In sighted individuals: Daily exposure to the light-dark cycle synchronizes the circadian clock with the 24-hour day.1,2
SCN, suprachiasmatic nucleus.
The SCN controls daily circadian rhythms, including the production of melatonin and cortisol, as well as body temperature. Lack of synchronization of the SCN results in the misalignment of these circadian rhythms, including the sleep-wake cycle, which can differ between individuals.3
In most people who are totally blind: Without light perception, sleep-wake cycles shift, often becoming dyssynchronized with the 24-hour day.1
Lack of light perception can lead to the dyssynchronization of the endogenous circadian clock with the 24-hour light-dark cycle2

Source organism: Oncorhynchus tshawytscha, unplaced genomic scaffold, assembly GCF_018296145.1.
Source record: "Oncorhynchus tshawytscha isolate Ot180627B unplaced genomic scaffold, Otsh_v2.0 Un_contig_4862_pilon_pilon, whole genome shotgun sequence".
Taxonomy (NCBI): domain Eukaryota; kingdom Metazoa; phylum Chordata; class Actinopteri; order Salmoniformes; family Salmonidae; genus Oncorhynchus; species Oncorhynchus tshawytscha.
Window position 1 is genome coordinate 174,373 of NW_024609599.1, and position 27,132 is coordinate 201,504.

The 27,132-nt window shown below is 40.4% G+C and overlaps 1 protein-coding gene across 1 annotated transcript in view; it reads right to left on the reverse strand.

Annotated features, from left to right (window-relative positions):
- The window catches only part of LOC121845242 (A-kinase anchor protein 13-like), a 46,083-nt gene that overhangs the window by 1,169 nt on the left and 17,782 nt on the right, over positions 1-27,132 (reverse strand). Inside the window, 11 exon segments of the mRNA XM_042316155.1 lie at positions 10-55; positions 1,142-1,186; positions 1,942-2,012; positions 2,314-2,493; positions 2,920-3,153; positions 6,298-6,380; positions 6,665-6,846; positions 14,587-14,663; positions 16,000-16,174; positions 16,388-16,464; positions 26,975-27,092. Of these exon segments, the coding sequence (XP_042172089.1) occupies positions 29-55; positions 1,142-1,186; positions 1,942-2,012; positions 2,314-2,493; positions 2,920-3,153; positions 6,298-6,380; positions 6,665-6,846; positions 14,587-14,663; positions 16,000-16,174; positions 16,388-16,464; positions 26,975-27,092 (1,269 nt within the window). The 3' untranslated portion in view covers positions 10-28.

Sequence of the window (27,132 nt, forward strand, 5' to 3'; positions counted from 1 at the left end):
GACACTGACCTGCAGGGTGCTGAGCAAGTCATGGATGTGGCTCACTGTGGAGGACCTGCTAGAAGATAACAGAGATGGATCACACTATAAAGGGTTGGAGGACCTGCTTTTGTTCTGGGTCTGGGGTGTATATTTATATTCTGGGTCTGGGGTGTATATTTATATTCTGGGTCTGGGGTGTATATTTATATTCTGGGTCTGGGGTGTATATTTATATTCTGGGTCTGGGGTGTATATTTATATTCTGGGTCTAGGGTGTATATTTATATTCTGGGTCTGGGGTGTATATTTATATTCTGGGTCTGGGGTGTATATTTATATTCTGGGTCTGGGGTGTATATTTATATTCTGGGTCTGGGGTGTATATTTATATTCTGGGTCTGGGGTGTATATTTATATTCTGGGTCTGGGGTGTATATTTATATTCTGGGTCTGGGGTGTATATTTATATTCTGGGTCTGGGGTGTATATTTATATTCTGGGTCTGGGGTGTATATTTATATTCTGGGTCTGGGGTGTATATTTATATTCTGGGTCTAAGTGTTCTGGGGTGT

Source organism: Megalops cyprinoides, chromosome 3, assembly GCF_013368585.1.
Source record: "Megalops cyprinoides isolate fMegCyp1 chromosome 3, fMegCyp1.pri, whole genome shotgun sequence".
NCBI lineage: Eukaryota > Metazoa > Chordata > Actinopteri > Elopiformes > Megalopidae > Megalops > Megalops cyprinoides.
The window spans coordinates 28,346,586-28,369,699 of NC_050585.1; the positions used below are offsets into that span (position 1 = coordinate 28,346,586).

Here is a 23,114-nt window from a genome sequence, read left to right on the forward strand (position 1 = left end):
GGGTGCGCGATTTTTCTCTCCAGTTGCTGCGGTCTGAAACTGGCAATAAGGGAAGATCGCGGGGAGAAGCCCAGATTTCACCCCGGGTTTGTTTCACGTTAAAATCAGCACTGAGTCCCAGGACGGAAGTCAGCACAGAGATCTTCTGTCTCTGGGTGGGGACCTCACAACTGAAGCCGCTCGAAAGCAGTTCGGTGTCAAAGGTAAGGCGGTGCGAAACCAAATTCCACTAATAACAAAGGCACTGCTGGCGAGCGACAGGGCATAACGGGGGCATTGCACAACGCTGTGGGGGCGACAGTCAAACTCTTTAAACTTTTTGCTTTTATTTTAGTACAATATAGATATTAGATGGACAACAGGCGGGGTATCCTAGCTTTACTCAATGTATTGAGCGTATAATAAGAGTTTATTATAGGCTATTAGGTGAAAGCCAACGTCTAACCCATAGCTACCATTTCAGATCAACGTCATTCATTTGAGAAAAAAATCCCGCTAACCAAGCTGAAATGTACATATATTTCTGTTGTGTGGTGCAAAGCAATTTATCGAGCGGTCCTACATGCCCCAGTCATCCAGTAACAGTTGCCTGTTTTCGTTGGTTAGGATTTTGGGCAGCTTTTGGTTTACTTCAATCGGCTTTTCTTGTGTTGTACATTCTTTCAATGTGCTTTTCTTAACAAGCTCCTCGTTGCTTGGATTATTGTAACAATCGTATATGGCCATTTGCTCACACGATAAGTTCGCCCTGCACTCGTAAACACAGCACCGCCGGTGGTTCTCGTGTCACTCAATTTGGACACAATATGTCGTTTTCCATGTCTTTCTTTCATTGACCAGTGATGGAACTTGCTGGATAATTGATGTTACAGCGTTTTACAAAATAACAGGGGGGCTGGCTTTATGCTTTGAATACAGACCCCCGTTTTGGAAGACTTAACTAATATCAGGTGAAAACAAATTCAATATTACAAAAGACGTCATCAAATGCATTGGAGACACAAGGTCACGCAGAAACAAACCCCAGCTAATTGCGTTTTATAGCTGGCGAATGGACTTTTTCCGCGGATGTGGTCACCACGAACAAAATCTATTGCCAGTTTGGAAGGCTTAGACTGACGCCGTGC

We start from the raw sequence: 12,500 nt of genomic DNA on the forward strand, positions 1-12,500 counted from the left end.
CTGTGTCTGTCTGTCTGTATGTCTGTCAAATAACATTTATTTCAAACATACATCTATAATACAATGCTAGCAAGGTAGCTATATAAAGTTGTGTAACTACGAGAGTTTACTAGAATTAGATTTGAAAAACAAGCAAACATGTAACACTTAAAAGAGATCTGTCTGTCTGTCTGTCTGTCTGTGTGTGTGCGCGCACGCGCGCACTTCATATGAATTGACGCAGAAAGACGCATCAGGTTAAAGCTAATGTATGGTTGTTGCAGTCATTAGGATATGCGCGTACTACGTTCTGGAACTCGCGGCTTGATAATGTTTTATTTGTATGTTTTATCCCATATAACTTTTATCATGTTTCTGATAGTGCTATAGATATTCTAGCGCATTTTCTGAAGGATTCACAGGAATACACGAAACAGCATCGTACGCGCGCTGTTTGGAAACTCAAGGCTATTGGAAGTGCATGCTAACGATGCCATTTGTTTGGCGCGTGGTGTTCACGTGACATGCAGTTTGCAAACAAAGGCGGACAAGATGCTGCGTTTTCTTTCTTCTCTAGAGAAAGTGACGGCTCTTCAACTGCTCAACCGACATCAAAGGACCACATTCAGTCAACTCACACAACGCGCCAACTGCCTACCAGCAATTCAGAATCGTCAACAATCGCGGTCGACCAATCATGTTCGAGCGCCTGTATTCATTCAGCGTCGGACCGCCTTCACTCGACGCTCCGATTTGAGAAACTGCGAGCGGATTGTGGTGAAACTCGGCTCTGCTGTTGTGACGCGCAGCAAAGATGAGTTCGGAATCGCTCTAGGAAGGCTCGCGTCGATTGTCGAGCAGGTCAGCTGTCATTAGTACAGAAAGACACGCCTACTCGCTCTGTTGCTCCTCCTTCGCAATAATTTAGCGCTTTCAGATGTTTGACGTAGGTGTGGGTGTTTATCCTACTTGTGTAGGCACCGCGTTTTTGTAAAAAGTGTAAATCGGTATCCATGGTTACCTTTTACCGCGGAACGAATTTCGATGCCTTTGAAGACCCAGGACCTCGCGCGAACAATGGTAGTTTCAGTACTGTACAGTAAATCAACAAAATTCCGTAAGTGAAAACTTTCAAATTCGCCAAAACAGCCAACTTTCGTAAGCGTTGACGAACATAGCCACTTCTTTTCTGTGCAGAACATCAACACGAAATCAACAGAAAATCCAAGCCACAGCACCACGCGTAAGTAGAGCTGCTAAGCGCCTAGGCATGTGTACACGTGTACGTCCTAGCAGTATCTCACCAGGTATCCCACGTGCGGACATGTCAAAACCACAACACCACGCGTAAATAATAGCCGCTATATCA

References: 1. Lockley SW, et al. In: Kushida C, ed. The Encyclopedia of Sleep. Vol 3. Waltham, MA: Elsevier; 2013:34-40. 2. American Academy of Sleep Medicine. International Classification of Sleep Disorders. 3rd ed. Darien, IL: American Academy of Sleep Medicine; 2014. 3. Sack RL, et al. J Clin Endocrinol Metab. 1992;75(1):127-134.
The most common adverse reactions (incidence >5% and at least twice as high on HETLIOZ® (tasimelteon) than on placebo) were headache, increased alanine aminotransferase, nightmares or unusual dreams, and upper respiratory or urinary tract infection. The risk of adverse reactions may be greater in elderly (>65 years) patients than younger patients because exposure to HETLIOZ® is increased by approximately 2-fold compared with younger patients.
HETLIOZ® is indicated for the treatment of Non-24-Hour Sleep-Wake Disorder (Non-24).
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